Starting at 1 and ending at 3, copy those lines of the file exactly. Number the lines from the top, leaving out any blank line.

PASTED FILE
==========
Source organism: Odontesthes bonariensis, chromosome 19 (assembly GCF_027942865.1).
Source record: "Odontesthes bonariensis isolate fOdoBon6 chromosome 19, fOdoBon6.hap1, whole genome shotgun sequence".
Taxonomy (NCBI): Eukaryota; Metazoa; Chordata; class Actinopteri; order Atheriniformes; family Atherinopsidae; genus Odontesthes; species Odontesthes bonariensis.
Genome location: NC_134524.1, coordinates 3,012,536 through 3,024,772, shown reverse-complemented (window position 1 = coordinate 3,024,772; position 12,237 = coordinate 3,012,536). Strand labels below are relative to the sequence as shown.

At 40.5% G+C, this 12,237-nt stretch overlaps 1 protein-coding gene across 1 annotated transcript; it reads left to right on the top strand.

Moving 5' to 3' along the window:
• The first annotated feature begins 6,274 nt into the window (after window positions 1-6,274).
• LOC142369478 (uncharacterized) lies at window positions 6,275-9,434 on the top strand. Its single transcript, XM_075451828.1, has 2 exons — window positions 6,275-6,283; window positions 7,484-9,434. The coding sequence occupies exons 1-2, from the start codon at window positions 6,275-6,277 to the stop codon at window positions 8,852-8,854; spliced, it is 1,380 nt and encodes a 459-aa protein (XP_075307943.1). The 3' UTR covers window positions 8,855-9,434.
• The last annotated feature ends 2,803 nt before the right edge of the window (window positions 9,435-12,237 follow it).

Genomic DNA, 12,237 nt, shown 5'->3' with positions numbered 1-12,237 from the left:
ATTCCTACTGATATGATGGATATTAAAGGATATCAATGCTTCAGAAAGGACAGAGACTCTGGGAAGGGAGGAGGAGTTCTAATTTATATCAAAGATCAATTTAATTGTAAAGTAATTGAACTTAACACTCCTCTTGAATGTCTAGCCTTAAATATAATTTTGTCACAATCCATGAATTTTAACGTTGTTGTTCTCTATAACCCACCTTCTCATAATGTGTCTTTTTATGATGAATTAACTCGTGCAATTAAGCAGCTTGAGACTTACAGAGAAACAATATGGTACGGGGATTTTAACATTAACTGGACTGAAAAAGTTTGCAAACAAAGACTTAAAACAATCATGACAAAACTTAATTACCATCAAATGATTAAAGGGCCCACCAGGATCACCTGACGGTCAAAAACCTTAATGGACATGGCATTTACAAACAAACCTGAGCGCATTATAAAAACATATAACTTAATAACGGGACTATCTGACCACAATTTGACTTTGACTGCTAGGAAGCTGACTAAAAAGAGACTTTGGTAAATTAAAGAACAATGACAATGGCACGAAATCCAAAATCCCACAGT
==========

Source organism: Odontesthes bonariensis, chromosome 19 (assembly GCF_027942865.1).
Source record: "Odontesthes bonariensis isolate fOdoBon6 chromosome 19, fOdoBon6.hap1, whole genome shotgun sequence".
Taxonomy (NCBI): Eukaryota; Metazoa; Chordata; class Actinopteri; order Atheriniformes; family Atherinopsidae; genus Odontesthes; species Odontesthes bonariensis.